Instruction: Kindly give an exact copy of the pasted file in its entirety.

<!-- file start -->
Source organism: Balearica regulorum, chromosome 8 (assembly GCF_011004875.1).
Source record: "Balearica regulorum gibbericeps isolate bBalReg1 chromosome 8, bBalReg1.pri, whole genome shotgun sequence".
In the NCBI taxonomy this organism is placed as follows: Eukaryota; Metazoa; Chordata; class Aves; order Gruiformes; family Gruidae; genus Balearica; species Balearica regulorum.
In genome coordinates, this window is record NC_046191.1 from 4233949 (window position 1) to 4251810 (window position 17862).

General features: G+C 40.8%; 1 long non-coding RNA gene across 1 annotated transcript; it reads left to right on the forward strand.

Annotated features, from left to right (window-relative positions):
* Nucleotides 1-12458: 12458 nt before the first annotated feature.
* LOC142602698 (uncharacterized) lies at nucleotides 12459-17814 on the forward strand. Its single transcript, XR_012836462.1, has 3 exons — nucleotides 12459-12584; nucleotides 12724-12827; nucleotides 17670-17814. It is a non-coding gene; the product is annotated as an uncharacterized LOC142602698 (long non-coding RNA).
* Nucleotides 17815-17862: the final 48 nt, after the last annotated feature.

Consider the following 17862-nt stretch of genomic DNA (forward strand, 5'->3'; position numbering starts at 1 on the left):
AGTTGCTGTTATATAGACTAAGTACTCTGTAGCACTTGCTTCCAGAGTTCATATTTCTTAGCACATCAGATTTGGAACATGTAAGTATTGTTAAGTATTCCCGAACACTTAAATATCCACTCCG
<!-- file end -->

Source organism: Balearica regulorum, chromosome 8 (assembly GCF_011004875.1).
Source record: "Balearica regulorum gibbericeps isolate bBalReg1 chromosome 8, bBalReg1.pri, whole genome shotgun sequence".
In the NCBI taxonomy this organism is placed as follows: Eukaryota; Metazoa; Chordata; class Aves; order Gruiformes; family Gruidae; genus Balearica; species Balearica regulorum.
In genome coordinates, this window is record NC_046191.1 from 4233949 (window position 1) to 4251810 (window position 17862).

General features: G+C 40.8%; 1 long non-coding RNA gene across 1 annotated transcript; it reads left to right on the forward strand.

Annotated features, from left to right (window-relative positions):
* Nucleotides 1-12458: 12458 nt before the first annotated feature.
* LOC142602698 (uncharacterized) lies at nucleotides 12459-17814 on the forward strand. Its single transcript, XR_012836462.1, has 3 exons — nucleotides 12459-12584; nucleotides 12724-12827; nucleotides 17670-17814. It is a non-coding gene; the product is annotated as an uncharacterized LOC142602698 (long non-coding RNA).
* Nucleotides 17815-17862: the final 48 nt, after the last annotated feature.

Consider the following 17862-nt stretch of genomic DNA (forward strand, 5'->3'; position numbering starts at 1 on the left):
AGTTGCTGTTATATAGACTAAGTACTCTGTAGCACTTGCTTCCAGAGTTCATATTTCTTAGCACATCAGATTTGGAACATGTAAGTATTGTTAAGTATTCCCGAACACTTAAATATCCACTCCG